Joshua is being lined up to face Wladimir Klitschko in a unification contest with Fury facing the prospect of being stripped of his belts after reportedly testing positive for cocaine.
Fury's public statements have become increasingly erratic in recent days with the 28-year-old announcing his retirement on Twitter on Monday only to reverse his decision hours later.
Joshua, who has frequently found himself on the receiving end of Fury's expletive-ridden barbs, told Press Association Sport: "I am sure we will see Tyson Fury back in the ring again.
"Tyson is a fighting man, a real talent and he is good for boxing in his own way. I really hope to see him getting back to what he does best."
The British Boxing Board of Control will decide in a meeting on October 12 whether it will withdraw WBO and WBA heavyweight champion Fury's licence.
In 2010 the BBBofC withdrew the inactive Ricky Hatton's boxer's licence amid allegations of cocaine use, and, asked about its plans for Fury, general secretary Robert Smith told Press Association Sport: "The board meets next week and we'll discuss it, I'm fairly sure.
"The meeting won't be for Tyson Fury alone. We have a meeting on October 12. All of Mr Fury's recent issues will be discussed at that point, after which we'll see what we're going to do.
"He is licensed by us. The sanctioning bodies, the WBO, WBA - they are not governing bodies - they can strip him, declare the titles vacant, or he can vacate them.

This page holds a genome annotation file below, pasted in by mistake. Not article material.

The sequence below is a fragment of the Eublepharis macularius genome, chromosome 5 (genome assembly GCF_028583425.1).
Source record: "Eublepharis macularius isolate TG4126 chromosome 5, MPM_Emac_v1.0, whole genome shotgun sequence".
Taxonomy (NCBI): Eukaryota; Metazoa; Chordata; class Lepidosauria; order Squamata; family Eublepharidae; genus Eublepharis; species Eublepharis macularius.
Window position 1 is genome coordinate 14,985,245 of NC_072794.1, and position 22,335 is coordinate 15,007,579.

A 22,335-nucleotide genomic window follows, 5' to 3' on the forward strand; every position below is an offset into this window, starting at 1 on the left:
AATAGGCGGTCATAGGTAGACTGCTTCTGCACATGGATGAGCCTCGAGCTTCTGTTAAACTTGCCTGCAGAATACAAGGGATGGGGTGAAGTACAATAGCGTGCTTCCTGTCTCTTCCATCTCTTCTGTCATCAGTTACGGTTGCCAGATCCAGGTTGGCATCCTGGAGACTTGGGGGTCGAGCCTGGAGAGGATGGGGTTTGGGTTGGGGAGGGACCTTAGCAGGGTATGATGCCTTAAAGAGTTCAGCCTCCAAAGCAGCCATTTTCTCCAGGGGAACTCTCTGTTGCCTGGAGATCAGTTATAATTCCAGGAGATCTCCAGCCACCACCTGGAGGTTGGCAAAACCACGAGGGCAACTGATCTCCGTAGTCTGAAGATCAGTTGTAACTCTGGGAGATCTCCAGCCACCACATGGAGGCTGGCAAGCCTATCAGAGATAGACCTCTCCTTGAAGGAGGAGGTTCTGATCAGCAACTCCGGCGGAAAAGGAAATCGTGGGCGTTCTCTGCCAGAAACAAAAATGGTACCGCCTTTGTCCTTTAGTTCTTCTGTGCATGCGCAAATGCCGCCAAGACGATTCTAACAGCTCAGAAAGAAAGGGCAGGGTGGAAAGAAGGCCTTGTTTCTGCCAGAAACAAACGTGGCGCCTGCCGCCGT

"We deal with the licence, so in theory, if we were to suspend him they would have no choice but to strip him because he can't defend them, can he?"
On September 23, Fury withdrew from the Klitschko rematch - having already postponed it citing an ankle injury - when a statement explaining he was "medically unfit" to fight.
In a dark interview with Rolling Stone published on Tuesday, Fury appeared to confirm reports he had tested positive for cocaine by discussing using "lots" of' the drug. He also said he was uncertain if he will "see the year out".
Former light-welterweight and welterweight world champion Hatton, who has battled his own drink and drug demons, has texted his fellow Mancunian offering to help.
The 37-year-old told The Sun: "I know what Tyson is going through right now because I have been there.
"I hope he really is getting the help he needs because you cannot do it on your own.
"I've texted him and asked him to get in touch with me because I know I can help him but so far I've not heard back.
"For me that's a worrying sign because I class him as a mate of mine. I just hope he is safe."
Former world featherweight champion Barry McGuigan, meanwhile, reckons sports' governing bodies should combine resources to help athletes with mental health issues.
Speaking to BBC Radio 5 Live on Wednesday evening, he said: "Maybe it's time for all the sporting governing bodies to sit down and start seriously thinking about a clinic of some kind that needs to be available, and we could do it at a very cheap rate for guys who don't always earn a fortune, but still need that help.
"I would be happy to help in whatever way I can. It really worries me about the future of the sport and how we make it safer without changing it too dramatically."